A laggard - but the analysts seem to like it to some degree. U can read their reports at Sunsine\'s website
Company used to have a CFO who was very on the ball, and would make presentations whenever and whereever he could to analysts, fund mgrs, retail investors, remisiers..... Pity that despite the effort, the stock is not hot. Business is well-run, I hear, and growing because of capacity expansion. Not so soon, cos AmFraser has only 1% EPS growth for 2010. It\'s not a sexy business making chemicals that are part of the manufacturing of tyres. Any other views?
China Sunsine still cannot break out of its constraints to make a much better profit. 2Q net profit of 20.5 million was boosted by absence of RMB 9.3 million R&D expense for a trial in the same period last yr.
The company has been expanding its accelerator capacity, from 56,500 tonnes in 2010 to 66,500 tonnes in 2012. Another 4,000 tonnes will be added this year for a total of 70,5000 tonnes. In 2007, capacity was 39,000 tonnes only.
The expansion has not strained the balance sheet. Its net borrowing is RMB 60m because of good cash flow.
More importantly, utilisation remains high despite added capacity.
The company has been aggressive in pricing to gain market share. In 2Q 2013, average selling price was RMB18,500 per tonne, down from RMB18,900 and RMB 21,300 in the corresponding periods in 2012 and 2011 respectively.
Comparison of pre-tax profit may be more relevant -- current year's 2Q's RMB32.5m was much higher than last year's RMB19.3m.
If accelerator price stabilises and rebounds, profit should rise quite significantly.
Things would have been much better if not for slow accreditation of 6PPD by foreign tyre manufacturers. Sunsine is bearing the fixed cost of the 6PPD infrastructure now. If 6PPD passes the tests, a good portion of additional revenue will flow directly to the bottom line.
Lastly, the decision to quadruple insoluble sulphur output, after improving the yield of its 10,000-tonne factory, is significant as China is a net importer of this product.
Business Times, 9 Aug 2013 -- SPECIALTY chemical producer China Sunsine reported a net profit of 20.5 million yuan (S$4.2 million) for its second quarter ended June 30, up 83 per cent from 11.2 million yuan for the same period a year ago.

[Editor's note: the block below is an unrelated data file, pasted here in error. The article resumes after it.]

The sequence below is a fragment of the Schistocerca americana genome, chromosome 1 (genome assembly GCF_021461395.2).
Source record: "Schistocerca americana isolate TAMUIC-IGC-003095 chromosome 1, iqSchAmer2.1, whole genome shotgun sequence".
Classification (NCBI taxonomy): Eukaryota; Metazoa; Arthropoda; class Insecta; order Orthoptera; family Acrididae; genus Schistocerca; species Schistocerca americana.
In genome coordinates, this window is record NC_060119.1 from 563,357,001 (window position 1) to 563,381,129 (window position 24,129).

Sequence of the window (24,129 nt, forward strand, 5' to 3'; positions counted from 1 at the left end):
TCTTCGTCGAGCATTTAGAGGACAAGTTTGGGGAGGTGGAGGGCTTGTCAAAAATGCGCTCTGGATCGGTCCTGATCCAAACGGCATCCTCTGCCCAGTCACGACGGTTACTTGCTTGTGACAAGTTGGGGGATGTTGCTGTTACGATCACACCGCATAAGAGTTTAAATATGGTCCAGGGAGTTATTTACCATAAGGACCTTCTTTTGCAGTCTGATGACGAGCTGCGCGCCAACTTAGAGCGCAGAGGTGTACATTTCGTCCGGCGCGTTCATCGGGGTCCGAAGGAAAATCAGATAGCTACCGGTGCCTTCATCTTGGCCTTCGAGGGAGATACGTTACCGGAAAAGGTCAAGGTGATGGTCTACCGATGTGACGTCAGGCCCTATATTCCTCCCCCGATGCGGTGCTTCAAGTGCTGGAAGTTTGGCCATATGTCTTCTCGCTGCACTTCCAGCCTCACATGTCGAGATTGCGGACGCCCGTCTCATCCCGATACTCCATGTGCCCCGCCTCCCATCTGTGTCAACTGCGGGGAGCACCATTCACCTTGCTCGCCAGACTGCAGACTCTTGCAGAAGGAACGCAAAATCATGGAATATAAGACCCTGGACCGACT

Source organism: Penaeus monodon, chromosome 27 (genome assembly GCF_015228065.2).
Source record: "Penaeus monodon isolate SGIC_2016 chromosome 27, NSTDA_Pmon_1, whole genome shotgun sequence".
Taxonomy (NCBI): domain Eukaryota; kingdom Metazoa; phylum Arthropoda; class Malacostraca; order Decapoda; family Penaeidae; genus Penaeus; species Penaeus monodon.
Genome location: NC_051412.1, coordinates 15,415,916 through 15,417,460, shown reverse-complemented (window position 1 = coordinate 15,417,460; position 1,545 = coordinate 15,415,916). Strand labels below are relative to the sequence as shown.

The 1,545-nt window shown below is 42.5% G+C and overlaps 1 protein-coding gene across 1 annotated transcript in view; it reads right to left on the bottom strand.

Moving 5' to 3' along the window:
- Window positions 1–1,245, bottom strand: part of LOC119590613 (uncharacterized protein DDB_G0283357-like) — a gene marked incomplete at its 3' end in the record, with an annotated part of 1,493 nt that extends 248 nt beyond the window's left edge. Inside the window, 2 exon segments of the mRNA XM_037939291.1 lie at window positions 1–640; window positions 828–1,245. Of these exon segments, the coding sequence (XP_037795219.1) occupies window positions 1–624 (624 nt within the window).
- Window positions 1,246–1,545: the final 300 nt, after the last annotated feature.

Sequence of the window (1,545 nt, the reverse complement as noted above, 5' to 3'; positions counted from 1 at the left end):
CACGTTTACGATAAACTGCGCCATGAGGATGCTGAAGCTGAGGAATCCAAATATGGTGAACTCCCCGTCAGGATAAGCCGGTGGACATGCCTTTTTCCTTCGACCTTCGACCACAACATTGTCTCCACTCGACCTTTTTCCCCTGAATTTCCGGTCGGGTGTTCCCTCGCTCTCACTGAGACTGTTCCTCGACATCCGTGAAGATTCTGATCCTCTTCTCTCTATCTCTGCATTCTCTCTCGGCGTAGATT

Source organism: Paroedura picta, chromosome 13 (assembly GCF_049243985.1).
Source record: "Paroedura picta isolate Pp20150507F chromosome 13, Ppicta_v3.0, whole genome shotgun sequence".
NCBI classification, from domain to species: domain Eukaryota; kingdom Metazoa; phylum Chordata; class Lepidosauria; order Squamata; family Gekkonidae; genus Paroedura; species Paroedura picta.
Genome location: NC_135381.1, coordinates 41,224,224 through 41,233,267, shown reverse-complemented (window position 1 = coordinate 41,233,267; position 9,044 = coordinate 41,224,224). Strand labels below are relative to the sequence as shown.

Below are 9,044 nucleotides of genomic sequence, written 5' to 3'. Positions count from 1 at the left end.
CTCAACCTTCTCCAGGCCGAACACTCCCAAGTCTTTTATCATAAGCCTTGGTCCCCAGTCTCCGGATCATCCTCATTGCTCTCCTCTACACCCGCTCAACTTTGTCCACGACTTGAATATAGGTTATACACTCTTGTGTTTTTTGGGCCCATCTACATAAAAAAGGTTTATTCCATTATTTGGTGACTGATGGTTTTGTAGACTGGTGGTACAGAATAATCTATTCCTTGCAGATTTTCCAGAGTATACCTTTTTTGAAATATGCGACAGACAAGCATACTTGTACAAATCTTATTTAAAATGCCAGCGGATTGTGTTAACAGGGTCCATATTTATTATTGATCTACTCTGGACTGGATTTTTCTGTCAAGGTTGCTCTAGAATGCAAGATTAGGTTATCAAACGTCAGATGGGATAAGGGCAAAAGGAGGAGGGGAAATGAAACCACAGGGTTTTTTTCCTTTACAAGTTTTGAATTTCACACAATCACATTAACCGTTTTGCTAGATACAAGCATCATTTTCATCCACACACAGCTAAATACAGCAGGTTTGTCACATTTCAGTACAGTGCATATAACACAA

In the previous period, however, the company was hit by 9.3 million yuan of research and development expenses relating to a failed trial production of a chemical. Otherwise, net profit growth would be flat.
At an investors' briefing on Tuesday, chief financial officer Dave Yak said that gross profit margins in the third quarter are likely to go down because the price of aniline, a raw material used in production, is going up.
He added that the company is pursuing a low-margin, high-volume strategy. "It's something inevitable," he told the group of around 15 investors that had gathered at the Urban Fairways indoor golf club and bar at Tanjong Pagar's Capital Tower.
"If you want high margins and low volumes, your innovation must be very good. In our industry, we don't see how innovation can play a part. If we don't expand our volume, and our competitors expand, we could be gone."
Gross profit margins slid from a high of 26.5 per cent in the first three months of 2011 to 14.6 per cent in Q1 2013, and then rose to 18.6 per cent in Q2.
Mr Yak said margins will fall in Q3, "but won't go below 14.6 (per cent)".
"Our margin is down, we don't deny that, but we're still making money. For this year, we're still confident that we'll be positive," he said.
Mr Yak was giving his last investors' briefing after almost four years with the company. His successor, Tong Yi Ping, 35, takes over in October. "My departure doesn't mean anything," Mr Yak told investors, saying there was no "hanky-panky" involved.
China Sunsine closed on Wednesday at 19.6 Singapore cents, down 0.4 cent or 2 per cent.